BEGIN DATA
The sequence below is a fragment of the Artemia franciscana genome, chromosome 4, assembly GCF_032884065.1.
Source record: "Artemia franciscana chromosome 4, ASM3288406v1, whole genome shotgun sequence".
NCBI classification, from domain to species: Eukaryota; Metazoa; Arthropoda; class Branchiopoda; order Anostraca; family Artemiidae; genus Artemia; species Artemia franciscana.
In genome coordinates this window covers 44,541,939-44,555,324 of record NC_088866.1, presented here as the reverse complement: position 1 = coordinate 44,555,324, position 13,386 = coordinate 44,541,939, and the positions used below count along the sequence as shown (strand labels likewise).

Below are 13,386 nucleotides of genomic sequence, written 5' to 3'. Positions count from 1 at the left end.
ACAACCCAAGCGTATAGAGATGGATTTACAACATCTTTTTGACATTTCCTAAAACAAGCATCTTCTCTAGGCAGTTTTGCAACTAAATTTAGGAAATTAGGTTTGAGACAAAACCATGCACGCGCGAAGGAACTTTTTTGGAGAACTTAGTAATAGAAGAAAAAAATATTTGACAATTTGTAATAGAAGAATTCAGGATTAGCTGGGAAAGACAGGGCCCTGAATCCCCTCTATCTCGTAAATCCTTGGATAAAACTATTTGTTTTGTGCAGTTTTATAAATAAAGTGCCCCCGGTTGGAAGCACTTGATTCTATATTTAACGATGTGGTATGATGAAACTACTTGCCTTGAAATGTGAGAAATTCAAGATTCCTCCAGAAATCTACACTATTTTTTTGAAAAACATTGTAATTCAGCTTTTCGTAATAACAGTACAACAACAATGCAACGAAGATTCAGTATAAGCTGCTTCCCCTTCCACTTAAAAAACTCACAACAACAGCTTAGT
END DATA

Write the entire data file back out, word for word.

The sequence below is a fragment of the Artemia franciscana genome, chromosome 4, assembly GCF_032884065.1.
Source record: "Artemia franciscana chromosome 4, ASM3288406v1, whole genome shotgun sequence".
NCBI classification, from domain to species: Eukaryota; Metazoa; Arthropoda; class Branchiopoda; order Anostraca; family Artemiidae; genus Artemia; species Artemia franciscana.
In genome coordinates this window covers 44,541,939-44,555,324 of record NC_088866.1, presented here as the reverse complement: position 1 = coordinate 44,555,324, position 13,386 = coordinate 44,541,939, and the positions used below count along the sequence as shown (strand labels likewise).

Below are 13,386 nucleotides of genomic sequence, written 5' to 3'. Positions count from 1 at the left end.
ACAACCCAAGCGTATAGAGATGGATTTACAACATCTTTTTGACATTTCCTAAAACAAGCATCTTCTCTAGGCAGTTTTGCAACTAAATTTAGGAAATTAGGTTTGAGACAAAACCATGCACGCGCGAAGGAACTTTTTTGGAGAACTTAGTAATAGAAGAAAAAAATATTTGACAATTTGTAATAGAAGAATTCAGGATTAGCTGGGAAAGACAGGGCCCTGAATCCCCTCTATCTCGTAAATCCTTGGATAAAACTATTTGTTTTGTGCAGTTTTATAAATAAAGTGCCCCCGGTTGGAAGCACTTGATTCTATATTTAACGATGTGGTATGATGAAACTACTTGCCTTGAAATGTGAGAAATTCAAGATTCCTCCAGAAATCTACACTATTTTTTTGAAAAACATTGTAATTCAGCTTTTCGTAATAACAGTACAACAACAATGCAACGAAGATTCAGTATAAGCTGCTTCCCCTTCCACTTAAAAAACTCACAACAACAGCTTAGT